Goaltenders sharing the load is becoming the new trend in the NHL. Could the Penguins deploy a similar system next season?
When talking about a player platoon system in sports, it’s usually in regards to baseball, a sport which utilizes a platoon system more than any other. Depending on what handedness the opposing pitcher is or how the opposing lineup is setup, a team can start one player over another depending on their respective strengths.
Platoons exist in many other sports and can be known by different terms depending on the league. In the NBA, this tactic is known as load management and is something employed by almost every team to limit the wear and tear on their star players. It’s a controversial strategy among fans, but teams continue using it.
One sport that rarely uses that type of strategy is hockey, but that is beginning to change now as many teams are opting for a goalie platoon that splits the workload more evenly between their starter and backup, as opposed to a system that saw the designated starter get the vast majority of game action.
Over the past few seasons, more and more NHL teams are taking some of the load off their starter and giving their backups more starts than in the past. This has provided starters with much needed rest and kept them fresher for when the playoffs roll around. Another benefit of this method is keeping the backups game ready should they be needed at a moments notice.
Per Puck Prose:
So today, teams are learning to get around that by adding a second goalie. But now, it seems you add a more experienced goalie that can step in, and not just a kid you throw in on the tail end of a back to back in Canada.
There are benefits to this. Instead of the traditional 75%/25% split, teams can do more of a 60%/40% or 55%/45% split, maybe even a 50%/50% split, and then go with the hot goalie once the Stanley Cup Playoffs come around.
With it looking increasingly likely that Matt Murray is one his way out of Pittsburgh, that will leave Tristan Jarry as the Penguins top goaltender heading into next season. To this point in his pro career, the most amount of games Jarry has played in any season was 47 with the Baby Pens in 2018-19. His NHL high was 33 this season, a year which saw him step into that No. 1 role and become an All-Star in the process.
While it’s clear the Penguins like having Jarry as their top netminder, there will be serious questions to answer as to whether or not he can handle a full NHL workload. What the Penguins define as a “full workload” remains to be seen, but they will surely be asking Jarry for more than 33 starts.
That brings us to the Penguins backup goalie situation heading into 2020-21. Aside from Jarry, the Penguins currently have three other goaltenders under contract. They are Casey DeSmith, Emil Larmi, and Alex D’Orio.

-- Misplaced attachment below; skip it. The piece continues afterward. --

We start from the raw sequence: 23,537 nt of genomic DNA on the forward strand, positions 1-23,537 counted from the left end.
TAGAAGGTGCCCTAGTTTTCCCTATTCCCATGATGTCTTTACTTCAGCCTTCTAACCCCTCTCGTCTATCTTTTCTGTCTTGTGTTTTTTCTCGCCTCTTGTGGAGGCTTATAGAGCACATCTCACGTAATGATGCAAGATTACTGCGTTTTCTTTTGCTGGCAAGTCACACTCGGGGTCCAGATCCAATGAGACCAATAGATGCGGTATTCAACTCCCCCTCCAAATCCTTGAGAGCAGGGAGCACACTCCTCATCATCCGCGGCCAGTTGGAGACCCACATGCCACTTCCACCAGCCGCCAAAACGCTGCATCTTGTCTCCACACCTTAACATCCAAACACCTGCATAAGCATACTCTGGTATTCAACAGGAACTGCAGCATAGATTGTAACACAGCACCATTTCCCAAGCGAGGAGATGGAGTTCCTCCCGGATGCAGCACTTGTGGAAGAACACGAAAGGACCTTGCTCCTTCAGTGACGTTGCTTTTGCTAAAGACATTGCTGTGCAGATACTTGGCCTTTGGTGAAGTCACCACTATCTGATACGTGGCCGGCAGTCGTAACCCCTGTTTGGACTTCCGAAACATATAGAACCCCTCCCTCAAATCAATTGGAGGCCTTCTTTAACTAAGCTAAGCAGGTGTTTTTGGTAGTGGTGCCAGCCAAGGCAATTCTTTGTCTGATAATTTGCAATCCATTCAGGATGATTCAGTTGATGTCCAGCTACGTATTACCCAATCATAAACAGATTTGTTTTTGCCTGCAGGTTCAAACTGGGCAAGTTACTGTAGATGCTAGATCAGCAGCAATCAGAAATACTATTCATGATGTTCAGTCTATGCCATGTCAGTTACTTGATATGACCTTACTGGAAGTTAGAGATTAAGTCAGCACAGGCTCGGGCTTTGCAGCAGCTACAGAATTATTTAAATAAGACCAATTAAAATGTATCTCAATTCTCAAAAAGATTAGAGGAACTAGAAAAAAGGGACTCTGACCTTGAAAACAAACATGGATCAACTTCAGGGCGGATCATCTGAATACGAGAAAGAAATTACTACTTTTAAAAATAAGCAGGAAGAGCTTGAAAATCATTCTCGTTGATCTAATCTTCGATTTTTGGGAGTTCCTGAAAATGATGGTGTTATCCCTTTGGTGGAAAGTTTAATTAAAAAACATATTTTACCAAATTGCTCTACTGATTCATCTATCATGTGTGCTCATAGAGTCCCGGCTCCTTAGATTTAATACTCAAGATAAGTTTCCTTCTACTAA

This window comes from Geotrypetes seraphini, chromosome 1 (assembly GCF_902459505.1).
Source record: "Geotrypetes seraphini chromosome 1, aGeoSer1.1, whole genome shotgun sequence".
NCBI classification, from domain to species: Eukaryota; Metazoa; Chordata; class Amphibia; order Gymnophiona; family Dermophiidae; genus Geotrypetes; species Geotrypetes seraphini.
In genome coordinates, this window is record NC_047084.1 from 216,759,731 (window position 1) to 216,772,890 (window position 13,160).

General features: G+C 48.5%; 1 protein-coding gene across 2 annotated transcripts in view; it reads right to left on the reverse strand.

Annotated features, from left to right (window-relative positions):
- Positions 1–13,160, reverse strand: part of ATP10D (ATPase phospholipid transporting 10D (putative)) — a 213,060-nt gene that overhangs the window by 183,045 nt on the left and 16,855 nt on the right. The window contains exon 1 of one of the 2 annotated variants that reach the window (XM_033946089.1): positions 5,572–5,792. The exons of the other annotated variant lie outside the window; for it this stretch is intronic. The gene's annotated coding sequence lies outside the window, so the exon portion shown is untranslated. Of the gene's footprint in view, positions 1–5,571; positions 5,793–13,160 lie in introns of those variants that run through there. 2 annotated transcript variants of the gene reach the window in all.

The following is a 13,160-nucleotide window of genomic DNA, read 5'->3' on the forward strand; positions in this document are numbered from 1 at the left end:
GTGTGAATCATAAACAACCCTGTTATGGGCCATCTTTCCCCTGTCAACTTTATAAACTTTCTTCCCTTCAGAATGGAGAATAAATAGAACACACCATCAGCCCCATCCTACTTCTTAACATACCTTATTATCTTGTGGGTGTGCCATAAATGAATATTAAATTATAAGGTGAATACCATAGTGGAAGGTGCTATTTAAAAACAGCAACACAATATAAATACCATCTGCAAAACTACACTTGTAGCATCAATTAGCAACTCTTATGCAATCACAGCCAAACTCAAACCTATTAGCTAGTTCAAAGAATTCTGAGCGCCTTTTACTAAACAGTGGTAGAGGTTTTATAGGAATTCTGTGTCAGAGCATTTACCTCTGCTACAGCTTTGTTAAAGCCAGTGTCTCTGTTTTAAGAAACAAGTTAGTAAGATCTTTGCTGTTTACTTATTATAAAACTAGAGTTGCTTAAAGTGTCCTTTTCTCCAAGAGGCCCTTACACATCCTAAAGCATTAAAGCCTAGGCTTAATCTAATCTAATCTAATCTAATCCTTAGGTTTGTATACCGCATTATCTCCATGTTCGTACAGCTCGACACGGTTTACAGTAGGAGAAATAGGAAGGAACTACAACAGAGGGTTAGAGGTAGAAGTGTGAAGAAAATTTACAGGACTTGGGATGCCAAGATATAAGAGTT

All three goalies saw action in the AHL this season, but it was DeSmith carrying the load and he stands as the only one with NHL experience under his belt. Unless they bring someone in this offseason, it’s a safe bet that DeSmith will be in the NHL next season behind Jarry.
After playing 36 games at the NHL level in 2018-19, DeSmith spent the entire 2019-20 season in the AHL, but having that NHL experience and a team friendly contract in place should seem him back with the big club next season.
A shortened regular season meant no goaltender started 60 games this season, but only Connor Hellebuyck and Carey Price were even close, playing in 58 games each. In total, only seven netminders appeared in 50 games this past season, a far cry from the 18 who reached that mark a season prior, albeit under different circumstances.
If the Penguins were to employ a load management type system for their goaltenders next season, how exactly might it look? Presuming Jarry is the starter, one can assume the Penguins want him making at least 60% of the starts at minimum. While we don’t know the specifics for the 2020-21 season at the moment, over a typical 82 game slate that works out to around 50 games.
If Jarry hits the 50 games played mark, it far exceeds his previous career high but even your above average starters are playing more than that. Bumping the the percent of starts to 75% puts Jarry in goal for roughly 62 games. That number places Jarry in the top-5 of games played a goaltender if you are using 2018-19 as a reference.
That is a heavy workload for a goaltender in his first season as a true No. 1, but the it seems pretty clear right now the Penguins are counting on Jarry to be their guy going forward. It shouldn’t surprise anyone that the Penguins are willing to give Jarry as much action as they feel he is capable of.
Putting Jarry in net for 62 games leaves 20 starts for DeSmith and if he can reproduce some of the quality from his last stint in the NHL then it will go a long way towards helping the team while Jarry rests. Should the Penguins opt to slightly lessen Jarry’s workload, they could easily hand and extra five to seven starts to DeSmith if they are confident with his paly or feel Jarry needs extra rest.
How Mike Sullivan and the Penguins handle their goaltender situation is something that will not be determined in the immediate future and frankly they might not even have an exact answer right as the season starts.
Whether the Penguins decide to goal full steam ahead with Jarry getting 60+ starts or choosing a load management approach that sees a more even balance with DeSmith, it’s clear the NHL as a whole is slowly moving towards a management model, and perhaps now if the right time for the Penguins to get on board.